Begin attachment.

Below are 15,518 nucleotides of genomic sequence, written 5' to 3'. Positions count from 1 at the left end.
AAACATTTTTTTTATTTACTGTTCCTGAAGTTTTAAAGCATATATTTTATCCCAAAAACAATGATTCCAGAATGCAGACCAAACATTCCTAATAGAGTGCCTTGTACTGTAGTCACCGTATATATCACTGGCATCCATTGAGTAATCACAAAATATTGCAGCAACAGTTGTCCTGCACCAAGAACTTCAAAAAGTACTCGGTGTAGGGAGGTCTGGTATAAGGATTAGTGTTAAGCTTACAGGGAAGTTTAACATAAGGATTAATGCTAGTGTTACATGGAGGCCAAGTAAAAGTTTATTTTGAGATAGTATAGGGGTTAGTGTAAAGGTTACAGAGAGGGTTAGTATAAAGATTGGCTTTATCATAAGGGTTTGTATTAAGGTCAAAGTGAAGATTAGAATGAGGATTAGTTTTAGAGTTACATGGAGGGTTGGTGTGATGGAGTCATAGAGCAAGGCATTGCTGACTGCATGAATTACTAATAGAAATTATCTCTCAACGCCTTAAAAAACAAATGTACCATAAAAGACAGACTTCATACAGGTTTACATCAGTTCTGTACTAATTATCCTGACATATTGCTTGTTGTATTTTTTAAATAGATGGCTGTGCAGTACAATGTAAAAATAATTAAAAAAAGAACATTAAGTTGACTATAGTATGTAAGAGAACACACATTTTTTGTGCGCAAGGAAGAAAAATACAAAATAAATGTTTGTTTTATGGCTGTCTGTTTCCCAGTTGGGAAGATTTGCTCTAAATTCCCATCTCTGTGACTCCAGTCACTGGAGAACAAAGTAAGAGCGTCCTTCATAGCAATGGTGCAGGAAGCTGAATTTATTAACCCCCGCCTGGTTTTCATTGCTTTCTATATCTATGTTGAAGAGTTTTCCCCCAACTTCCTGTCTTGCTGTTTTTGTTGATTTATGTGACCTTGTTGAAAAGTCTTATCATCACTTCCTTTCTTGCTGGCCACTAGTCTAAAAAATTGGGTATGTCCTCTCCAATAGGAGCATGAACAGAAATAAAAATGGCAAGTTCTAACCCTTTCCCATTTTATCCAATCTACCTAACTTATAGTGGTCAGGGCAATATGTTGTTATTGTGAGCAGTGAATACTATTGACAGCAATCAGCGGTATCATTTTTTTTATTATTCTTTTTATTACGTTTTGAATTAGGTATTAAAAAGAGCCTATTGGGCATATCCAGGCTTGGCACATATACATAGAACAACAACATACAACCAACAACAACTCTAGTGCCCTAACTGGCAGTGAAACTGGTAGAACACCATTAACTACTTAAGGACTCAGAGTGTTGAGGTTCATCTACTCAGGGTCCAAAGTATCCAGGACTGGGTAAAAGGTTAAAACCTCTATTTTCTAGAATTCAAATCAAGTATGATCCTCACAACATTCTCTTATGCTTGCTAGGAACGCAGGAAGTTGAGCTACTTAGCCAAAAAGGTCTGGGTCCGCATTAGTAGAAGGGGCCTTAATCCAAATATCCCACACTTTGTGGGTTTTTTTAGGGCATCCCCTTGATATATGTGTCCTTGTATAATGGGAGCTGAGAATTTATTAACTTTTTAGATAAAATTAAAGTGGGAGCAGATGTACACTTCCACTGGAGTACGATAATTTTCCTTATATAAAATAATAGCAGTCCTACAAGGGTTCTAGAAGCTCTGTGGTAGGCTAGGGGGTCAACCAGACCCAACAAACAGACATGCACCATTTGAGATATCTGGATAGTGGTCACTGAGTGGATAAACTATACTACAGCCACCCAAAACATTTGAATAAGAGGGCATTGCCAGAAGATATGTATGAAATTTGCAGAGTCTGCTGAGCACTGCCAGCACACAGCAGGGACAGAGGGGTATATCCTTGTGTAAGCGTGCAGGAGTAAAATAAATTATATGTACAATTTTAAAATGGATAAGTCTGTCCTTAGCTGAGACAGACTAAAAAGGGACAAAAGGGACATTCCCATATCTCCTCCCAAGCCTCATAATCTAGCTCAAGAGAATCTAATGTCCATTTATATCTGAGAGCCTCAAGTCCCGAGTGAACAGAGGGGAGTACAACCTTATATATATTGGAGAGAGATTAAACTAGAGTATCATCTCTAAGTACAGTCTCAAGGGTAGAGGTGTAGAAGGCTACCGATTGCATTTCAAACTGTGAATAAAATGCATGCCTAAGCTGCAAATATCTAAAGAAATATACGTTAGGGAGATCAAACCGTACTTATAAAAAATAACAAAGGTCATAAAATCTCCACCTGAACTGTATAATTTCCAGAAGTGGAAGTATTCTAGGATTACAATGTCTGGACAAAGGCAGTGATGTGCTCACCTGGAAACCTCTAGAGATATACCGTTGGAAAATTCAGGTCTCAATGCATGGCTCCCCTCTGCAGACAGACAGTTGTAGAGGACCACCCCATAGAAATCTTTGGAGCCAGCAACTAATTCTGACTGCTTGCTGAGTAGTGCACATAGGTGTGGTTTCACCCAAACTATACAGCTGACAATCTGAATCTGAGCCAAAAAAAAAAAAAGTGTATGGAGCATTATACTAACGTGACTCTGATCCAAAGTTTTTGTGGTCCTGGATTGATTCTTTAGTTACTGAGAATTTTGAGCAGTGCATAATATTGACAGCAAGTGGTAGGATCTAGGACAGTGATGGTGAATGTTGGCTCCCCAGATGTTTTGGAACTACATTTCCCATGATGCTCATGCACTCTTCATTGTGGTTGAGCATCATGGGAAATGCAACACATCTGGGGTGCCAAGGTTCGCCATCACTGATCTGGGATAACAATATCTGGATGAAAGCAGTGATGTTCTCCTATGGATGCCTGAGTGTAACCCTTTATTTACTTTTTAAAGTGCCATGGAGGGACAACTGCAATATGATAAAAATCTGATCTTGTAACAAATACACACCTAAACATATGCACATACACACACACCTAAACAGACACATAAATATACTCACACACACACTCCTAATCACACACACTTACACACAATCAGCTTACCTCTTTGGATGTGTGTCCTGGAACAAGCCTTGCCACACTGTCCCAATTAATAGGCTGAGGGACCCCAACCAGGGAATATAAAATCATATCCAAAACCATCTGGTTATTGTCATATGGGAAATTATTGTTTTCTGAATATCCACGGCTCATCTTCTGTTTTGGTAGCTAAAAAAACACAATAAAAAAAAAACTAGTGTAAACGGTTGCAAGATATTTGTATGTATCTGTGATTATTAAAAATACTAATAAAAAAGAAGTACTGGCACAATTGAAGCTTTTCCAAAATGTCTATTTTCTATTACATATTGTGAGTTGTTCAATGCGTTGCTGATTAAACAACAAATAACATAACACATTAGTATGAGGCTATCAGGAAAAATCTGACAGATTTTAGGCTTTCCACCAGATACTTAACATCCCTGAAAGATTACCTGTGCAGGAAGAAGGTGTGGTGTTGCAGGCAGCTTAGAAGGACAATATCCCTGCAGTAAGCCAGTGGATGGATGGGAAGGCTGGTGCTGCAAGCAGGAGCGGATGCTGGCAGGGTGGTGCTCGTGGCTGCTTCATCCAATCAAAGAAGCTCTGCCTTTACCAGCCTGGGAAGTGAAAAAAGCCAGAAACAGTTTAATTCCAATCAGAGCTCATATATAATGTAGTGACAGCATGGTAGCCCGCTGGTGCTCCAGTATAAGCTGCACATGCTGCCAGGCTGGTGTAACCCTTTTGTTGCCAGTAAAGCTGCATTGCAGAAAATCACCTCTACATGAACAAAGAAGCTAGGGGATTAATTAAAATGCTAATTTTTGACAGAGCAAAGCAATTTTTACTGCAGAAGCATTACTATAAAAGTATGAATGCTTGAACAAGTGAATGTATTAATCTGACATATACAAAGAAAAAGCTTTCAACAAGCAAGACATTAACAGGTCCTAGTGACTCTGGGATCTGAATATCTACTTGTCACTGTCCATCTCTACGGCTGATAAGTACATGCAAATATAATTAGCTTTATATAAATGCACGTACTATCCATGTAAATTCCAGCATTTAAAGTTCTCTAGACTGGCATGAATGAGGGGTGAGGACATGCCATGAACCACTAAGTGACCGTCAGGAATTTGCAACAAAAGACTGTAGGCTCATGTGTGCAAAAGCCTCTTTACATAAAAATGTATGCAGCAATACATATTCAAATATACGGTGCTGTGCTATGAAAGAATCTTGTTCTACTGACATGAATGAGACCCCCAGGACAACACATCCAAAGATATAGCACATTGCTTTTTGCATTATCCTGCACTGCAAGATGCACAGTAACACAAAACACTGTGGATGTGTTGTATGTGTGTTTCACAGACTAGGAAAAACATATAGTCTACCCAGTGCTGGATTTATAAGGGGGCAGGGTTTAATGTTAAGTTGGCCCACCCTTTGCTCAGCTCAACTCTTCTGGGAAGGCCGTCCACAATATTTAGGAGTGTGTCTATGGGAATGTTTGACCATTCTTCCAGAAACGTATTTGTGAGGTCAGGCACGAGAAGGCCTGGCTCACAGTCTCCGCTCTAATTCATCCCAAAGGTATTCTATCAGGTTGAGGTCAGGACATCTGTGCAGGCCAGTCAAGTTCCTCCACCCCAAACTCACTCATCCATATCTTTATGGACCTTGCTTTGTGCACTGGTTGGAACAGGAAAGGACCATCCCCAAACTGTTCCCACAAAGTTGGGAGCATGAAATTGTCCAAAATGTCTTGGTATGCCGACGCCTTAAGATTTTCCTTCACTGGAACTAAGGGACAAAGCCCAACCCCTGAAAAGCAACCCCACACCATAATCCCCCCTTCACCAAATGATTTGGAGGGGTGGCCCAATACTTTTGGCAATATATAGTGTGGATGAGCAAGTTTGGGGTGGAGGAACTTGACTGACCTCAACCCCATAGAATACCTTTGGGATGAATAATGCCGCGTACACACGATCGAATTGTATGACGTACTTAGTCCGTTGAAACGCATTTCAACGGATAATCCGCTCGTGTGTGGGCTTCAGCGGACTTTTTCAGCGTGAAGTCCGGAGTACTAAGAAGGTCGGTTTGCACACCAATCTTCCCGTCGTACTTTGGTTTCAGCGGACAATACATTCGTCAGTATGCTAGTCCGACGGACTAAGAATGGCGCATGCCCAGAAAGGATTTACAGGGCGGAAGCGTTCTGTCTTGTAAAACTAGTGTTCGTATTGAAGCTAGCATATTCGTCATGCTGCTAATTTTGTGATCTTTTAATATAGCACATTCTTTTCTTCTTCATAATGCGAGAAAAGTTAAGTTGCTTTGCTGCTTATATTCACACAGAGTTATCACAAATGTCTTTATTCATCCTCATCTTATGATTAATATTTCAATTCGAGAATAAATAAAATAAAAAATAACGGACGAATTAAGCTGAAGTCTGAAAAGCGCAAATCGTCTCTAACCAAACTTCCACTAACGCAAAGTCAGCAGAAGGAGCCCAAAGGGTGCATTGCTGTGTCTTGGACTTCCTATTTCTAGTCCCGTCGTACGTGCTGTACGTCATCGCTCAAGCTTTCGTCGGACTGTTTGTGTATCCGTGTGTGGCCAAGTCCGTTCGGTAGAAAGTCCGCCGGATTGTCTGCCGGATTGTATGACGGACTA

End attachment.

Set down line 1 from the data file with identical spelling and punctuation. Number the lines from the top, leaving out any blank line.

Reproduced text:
Below are 15,518 nucleotides of genomic sequence, written 5' to 3'. Positions count from 1 at the left end.